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Am J Epidemiol. 2000 Nov 15;152(10):940-9.

Use of coping strategies and breast cancer survival: results from the Black/White Cancer Survival Study.

Author information

1
Environmental Health Investigations Branch, California Department of Health Services, Oakland 94612, USA. PReynolds@dhs.ca.gov

Abstract

This analysis was designed to evaluate the association between coping strategies and breast cancer survival among Black and White women in a large population-based study. A total of 442 Black and 405 White US women diagnosed with invasive breast cancer during 1985-1986 and actively followed for survival through 1994 were administered a modified Folkman and Lazarus Ways of Coping questionnaire. Coping strategies were characterized via factor analyses of the responses. Hazard ratios associated with coping strategies were estimated using Cox proportional hazards models, with adjustment for age, race, tumor stage, study location, tumor hormone responsiveness, comorbidity, health insurance status, smoking, relative body weight, and alcohol consumption. Emotion-focused coping strategies were significantly associated with survival. Expression of emotion was associated with better survival (hazard ratio = 0.6; 95% confidence interval: 0.4, 0.9). When it was considered jointly with the presence or absence of perceived emotional support, women reporting low levels of both emotional expression and perceived emotional support experienced poorer survival than women reporting high levels of both (hazard ratio = 2.5; 95% confidence interval: 1.7, 3.7). Similar risk relations were evident for Blacks and Whites and for patients with early and late stage disease. These results suggest that the opportunity for emotional expression may help improve survival among patients with invasive breast cancer.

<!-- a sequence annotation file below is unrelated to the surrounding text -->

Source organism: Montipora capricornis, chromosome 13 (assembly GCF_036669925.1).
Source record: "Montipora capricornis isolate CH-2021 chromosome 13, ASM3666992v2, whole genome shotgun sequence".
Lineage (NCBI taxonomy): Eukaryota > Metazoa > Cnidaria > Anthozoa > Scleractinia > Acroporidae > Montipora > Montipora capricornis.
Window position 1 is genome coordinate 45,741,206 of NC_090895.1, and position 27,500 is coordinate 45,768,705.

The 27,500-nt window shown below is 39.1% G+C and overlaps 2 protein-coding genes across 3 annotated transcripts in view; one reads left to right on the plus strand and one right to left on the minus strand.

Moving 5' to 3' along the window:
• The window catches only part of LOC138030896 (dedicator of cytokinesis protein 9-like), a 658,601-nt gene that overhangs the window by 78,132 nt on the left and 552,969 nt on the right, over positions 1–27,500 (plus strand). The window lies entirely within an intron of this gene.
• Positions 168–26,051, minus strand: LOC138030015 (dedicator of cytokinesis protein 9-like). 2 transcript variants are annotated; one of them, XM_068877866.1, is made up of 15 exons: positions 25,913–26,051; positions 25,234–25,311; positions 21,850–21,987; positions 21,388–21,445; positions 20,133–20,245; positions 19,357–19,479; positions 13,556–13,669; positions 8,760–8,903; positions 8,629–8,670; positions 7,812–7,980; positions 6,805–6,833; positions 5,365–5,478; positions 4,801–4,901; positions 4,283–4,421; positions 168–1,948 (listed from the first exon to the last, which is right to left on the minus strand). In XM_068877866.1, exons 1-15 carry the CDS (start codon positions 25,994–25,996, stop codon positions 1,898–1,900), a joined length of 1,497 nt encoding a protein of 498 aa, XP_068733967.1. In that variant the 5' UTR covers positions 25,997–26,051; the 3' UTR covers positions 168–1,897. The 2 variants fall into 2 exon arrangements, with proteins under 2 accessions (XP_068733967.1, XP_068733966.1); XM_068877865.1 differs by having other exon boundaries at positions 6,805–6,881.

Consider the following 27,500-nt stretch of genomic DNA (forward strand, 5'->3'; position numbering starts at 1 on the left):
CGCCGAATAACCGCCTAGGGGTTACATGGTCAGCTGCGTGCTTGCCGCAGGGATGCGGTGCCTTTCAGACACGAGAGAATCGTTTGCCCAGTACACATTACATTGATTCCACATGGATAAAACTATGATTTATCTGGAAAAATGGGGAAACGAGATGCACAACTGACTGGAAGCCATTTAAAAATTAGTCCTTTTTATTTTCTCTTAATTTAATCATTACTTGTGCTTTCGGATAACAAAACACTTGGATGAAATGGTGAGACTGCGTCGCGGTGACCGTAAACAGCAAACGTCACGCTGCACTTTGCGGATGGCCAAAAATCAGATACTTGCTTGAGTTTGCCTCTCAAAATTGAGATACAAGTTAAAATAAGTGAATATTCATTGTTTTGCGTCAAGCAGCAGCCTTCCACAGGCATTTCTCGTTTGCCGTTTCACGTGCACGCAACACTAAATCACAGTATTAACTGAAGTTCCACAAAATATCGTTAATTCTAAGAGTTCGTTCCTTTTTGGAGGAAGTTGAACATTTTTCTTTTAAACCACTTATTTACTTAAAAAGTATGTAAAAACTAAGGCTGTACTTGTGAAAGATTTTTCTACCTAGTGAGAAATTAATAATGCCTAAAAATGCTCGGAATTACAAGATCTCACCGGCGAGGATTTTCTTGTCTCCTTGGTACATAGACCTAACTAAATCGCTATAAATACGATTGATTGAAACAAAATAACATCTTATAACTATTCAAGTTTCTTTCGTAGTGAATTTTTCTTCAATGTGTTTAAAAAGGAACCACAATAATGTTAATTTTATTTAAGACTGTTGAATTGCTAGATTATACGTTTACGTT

PMID:
11092436
[Indexed for MEDLINE]

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